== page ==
Frieze Brings Glitter and Gloss to New York But Takes Few Risks

Here's what to see and what to skip at the latest edition of the spring fair staple.

Art fair goers look at a duo of large abstract paintings
Paintings from Sterling Ruby’s TURBINE series presented by Gagosian. Casey Kelbaugh

Frieze New York has arrived with all its “I’m the art fair” glory. Expect long, awkward lineups snaking around poorly placed escalators and a general three-story mall vibe. I hate to say it, but it’s much easier to peruse art in a venue like the Javits Center because there’s just so much more space. Here, too many galleries are packed across three floors, and even getting through the double doors can be a squeeze.

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But this May art fair does offer up a much-needed splash of color for spring—mainly in the form of sparkles galore, iridescent Plexiglas and gradients that seem perfectly aligned with our screen-based lives (even the offline feels online). Led by director Christine Messineo, this Frieze edition features displays from more than sixty galleries, along with solo booths featuring Alex Katz (paintings of trunks and branches), Sterling Ruby (splatters of muddy, manpower colors) and childlike paintings by Hiroshi Sugito, among others.

Art fair goers look at an assemblage of abstract paintings resembling tree trunks
A series of new paintings by Alex Katz. Casey Kelbaugh

My favorites are those colorful and unpretentious works that speak to the fact that spring has finally sprung in the city. That includes untitled paintings from 2024 by Chris Martin (not the singer of Coldplay, but the New York-based artist) with Anton Kern Gallery, filled with sequins and glitter. More of the artist’s glitter-infused paintings are on view at David Kordansky Gallery’s booth, where Martin shows some of his latest pieces like Morpheus and Magenta Burst. Honestly, this is the only part of Frieze that feels like a party. The rest is comfortably numb, and even corporate, but Martin brings a breath of fresh air, and I’m grateful for that.

Another highlight is the glossy abstract paintings by Hasani Sahlehe, which are on view at both the Canada Gallery booth and at Tif Sigfrids, a gallery from Athens. Clearly a rising star, broad swaths of color are brought together in a poetic way that doesn’t feel like it’s imitating anything else with its own brushstroke.

Art fair goers look at a trio of colorblock paintings
Glossy abstracts by Hasani Sahlehe. Casey Kelbaugh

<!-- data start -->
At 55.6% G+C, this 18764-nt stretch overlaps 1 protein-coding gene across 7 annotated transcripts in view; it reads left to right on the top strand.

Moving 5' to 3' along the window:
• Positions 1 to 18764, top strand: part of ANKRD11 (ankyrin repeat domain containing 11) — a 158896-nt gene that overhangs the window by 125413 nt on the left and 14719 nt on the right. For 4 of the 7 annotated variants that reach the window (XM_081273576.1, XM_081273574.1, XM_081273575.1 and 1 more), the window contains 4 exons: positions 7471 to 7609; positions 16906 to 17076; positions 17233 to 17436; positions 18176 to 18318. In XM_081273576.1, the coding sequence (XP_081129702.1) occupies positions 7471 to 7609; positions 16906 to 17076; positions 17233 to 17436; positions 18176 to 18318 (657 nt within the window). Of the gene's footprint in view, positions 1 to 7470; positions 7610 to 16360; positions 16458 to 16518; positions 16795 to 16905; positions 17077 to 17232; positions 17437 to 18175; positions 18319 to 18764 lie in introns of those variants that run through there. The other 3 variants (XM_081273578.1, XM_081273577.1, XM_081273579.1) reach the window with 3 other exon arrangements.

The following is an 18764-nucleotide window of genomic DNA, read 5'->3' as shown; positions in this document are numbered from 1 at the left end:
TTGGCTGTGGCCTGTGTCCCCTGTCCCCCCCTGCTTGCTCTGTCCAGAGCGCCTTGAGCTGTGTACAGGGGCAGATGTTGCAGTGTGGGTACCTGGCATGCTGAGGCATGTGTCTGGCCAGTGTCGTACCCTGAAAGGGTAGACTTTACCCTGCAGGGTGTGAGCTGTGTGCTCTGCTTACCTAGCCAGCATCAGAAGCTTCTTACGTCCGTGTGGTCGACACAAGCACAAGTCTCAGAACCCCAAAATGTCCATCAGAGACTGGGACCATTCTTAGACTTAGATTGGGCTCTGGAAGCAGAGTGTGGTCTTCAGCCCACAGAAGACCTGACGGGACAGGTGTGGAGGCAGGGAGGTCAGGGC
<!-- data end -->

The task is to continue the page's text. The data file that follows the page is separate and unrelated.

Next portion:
Sleek, glossy abstraction continues in the Matthew Marks Gallery booth, which has a painting called The Dreaming (2023) by Gary Hume. It’s enamel paint on aluminum, and technically has a few animal figures in the piece, but still represents a type of abstraction we’re seeing more of. It’s also very anti-1990s, as we’re in a time of FaceTune, glossing over details with the swipe of a finger.

Everything is clean and flawless, not only our selfies, but in art, too. That cleaned-up vibe can be found in the illustrative pieces by Matthew Brannon at Milan’s Gio Marconi booth. His silkscreen Reassuringly Expensive creates a montage for modern luxury, something that has become a mirage for the money-hungry on Instagram. It’s done elegantly, though, through the window of an airplane seat, surrounded by luxury objects.

Art fair goers look at a colorful hanging sculpture of shimmering multicolor plexiglass
‘Foam SB 103/17p’ by Tomas Saraceno. Casey Kelbaugh

Iridescent hues are a lasting trend, especially in sculpture. Tanya Bonakdar Gallery has Foam SB 103/17p, a hanging geometric sculpture by Tomas Saraceno made of steel and iridescent Plexiglas. Apparently, it ties into climate change, but it also just looks cool. Speaking of optical illusions, the gallery also has Olafur Eliasson’s The Dewdrop Agora, a 2024 sculpture of glass spheres and 24-karat gold leaf, which is part of the artist’s “exploration of optical devices, mirrors and lenses.”

Art fair goers look at a yellow sculpture made of many glass balls of different sizes
Olafur Eliasson’s ‘The Dewdrop Agora.’ Casey Kelbaugh

Carpets are in. Tina Kim Gallery has Seoul artist Suki Seokyeong Kang’s carpet-made wall piece Day #24-75, made of dyed wool and thread on a wooden frame. It’s so rare for an artist to be able to pull off such a domestic material, but Kang has given an old medium new meaning. Meanwhile, a set of gradient paintings by Rob PruittA Month Of Sunsets (February 2024)—is on view at Massimodecarlo gallery, tapping into our need for the fresh, and almost, the empty.

But the third floor is worth avoiding altogether. The “Partner Activations” likely funded the fair but feel like too much of an exercise in logos and branding. And sadly, that’s the direction things are going overall. I expected more from the Focus presentations, too, which felt predictable and not very cutting edge.

Choosing the safe route—i.e., what will sell—instead of what is fresh feels very 2024. This year’s edition of Frieze New York proves we are indeed in a recession, and that the arts aren’t exempt from snipped budgets and a real thirst for sales. Overall, it’s risk-averse, though there were those gallerists who took a risk on what truly stands out and cuts through the noise. Hopefully things will change soon, but until they do, consider this yet another example of what it takes to keep art alive in hazy, uncertain times.

Frieze New York 2024 runs through May 5 at The Shed.

Frieze Brings Glitter and Gloss to New York But Takes Few Risks